Full TGIF Record # 148855
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Web URL(s):http://www.turf.uconn.edu/pdf/research/reports/2008.pdf#page=117
    Last checked: 06/09/2009
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Publication Type:
i
Report
Content Type:Abstract or Summary only
Author(s):Dest, W. M.; Ebdon, J. S.; Guillard, K.
Author Affiliation:Department of Plant Science and Landscape Architecture, University of Connecticut, Storrs, Connecticut
Title:Differentiating between the influence of wear and soil compaction and their interaction on turfgrass stress
Section:Scientific publications (abstracts & citations)
Other records with the "Scientific publications (abstracts & citations)" Section
Source:2008 Turfgrass Research Report [Connecticut]. 2009, p. 116.
# of Pages:1
Publishing Information:Storrs, CT: Department of Plant Science, University of Connecticut
Keywords:TIC Keywords: Compaction; Poa pratensis; Stress (mechanical); Stress tolerance; Wear
Abstract/Contents:"Wear and soil compaction are major cause for turfgrass stress in maintaining athletic field turf. A field study was established on a silt loam (coarse silty mixed nonacid, mesic Typic Udifluvents) and sand rootzone in 2004 at the Joseph Troll Research Center, University of Massachusetts. The compaction treatments were applied using a plate vibrator compactor prior to seeding. The wear treatment was simulated with a steel brush set at a height to injure the leaves and guided over the plots by movable tracks. The plots were seeded with Kentucky blugrass (Poa pratensis L.) and perennial ryegrass (Lolium perenne L.) in September 2004. Treatments were set out in a randomized complete block design with three replications. Plots were moved at 30 mm height. Root biomass was reduced between 7.5 to 15 cm depth in the silt loam as a result of soil compaction. Root biomass was not affected by soil compaction in the sand. Penetrometer values recorded over 2004-2007 were significantly greater on the compacted versus the non-compacted treatment. There was a significant correlation (r = 0.82) between root biomass and penetration resistance in the silt load at 7.5 to 15 cm depth. The compaction treatment significantly decreased air-filled porosity (AFP) and saturated hydraulic conductivity (SHC). There was a significant correlation (r = 0.95) between AFP and SHC. Percent of maximum dry density was used to assess the degree of soil compaction. This was significantly correlated (r = 0.57) to AFP in the silt loam and (r = 0.86) in the sand rootzone. Wear treatments imposed each month, June-November, resulted in significant injury in al months. However wear did not affect soil physical properties showing the methodology devised to apply wear differentiated between its influence and soil compaction on turfgrass stress."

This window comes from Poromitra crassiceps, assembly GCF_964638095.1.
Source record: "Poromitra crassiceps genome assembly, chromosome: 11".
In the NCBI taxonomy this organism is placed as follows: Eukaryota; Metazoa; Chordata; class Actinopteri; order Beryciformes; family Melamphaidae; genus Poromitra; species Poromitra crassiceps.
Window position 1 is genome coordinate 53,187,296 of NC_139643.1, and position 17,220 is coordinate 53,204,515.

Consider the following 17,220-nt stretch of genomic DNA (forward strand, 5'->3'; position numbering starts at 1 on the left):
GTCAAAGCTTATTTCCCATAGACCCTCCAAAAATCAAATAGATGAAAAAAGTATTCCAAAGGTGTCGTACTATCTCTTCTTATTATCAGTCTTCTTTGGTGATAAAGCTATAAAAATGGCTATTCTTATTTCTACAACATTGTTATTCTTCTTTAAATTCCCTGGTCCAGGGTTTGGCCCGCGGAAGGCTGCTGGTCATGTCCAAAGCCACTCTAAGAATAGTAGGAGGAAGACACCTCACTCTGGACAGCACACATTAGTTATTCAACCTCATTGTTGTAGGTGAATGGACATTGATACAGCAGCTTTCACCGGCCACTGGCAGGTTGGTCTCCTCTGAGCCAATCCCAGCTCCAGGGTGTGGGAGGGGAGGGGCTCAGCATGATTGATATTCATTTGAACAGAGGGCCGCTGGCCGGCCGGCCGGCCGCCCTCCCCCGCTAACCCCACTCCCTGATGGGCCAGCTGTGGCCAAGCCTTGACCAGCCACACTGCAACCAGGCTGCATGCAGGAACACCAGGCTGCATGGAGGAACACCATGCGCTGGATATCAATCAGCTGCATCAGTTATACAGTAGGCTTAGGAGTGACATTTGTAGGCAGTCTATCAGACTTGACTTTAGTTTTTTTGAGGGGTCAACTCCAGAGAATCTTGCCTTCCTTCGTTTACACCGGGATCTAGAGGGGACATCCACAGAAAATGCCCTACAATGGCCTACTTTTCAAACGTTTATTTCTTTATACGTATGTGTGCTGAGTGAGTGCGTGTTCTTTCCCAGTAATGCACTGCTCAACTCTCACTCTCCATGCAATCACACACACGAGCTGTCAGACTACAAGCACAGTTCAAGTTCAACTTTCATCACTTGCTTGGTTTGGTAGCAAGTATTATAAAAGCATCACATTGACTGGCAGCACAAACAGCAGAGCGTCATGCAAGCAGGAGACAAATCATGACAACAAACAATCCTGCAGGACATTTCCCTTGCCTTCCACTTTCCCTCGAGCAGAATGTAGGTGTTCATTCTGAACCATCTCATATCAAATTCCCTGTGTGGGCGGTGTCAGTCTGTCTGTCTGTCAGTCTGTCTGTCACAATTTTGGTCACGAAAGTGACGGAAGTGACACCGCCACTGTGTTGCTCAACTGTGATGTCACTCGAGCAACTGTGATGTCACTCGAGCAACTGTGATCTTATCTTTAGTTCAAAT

Language:English
References:0
Note:This item is an abstract only!
ASA/CSSA/SSSA Citation (Crop Science-Like - may be incomplete):
Dest, W. M., J. S. Ebdon, and K. Guillard. 2009. Differentiating between the influence of wear and soil compaction and their interaction on turfgrass stress. 2008 Turfgrass Res. Rep. [CT]. p. 116.
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Web URL(s):
http://www.turf.uconn.edu/pdf/research/reports/2008.pdf#page=117
    Last checked: 06/09/2009
    Requires: PDF Reader
    Notes: Item is within a single large file
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MSU catalog number: b5428823~S39a
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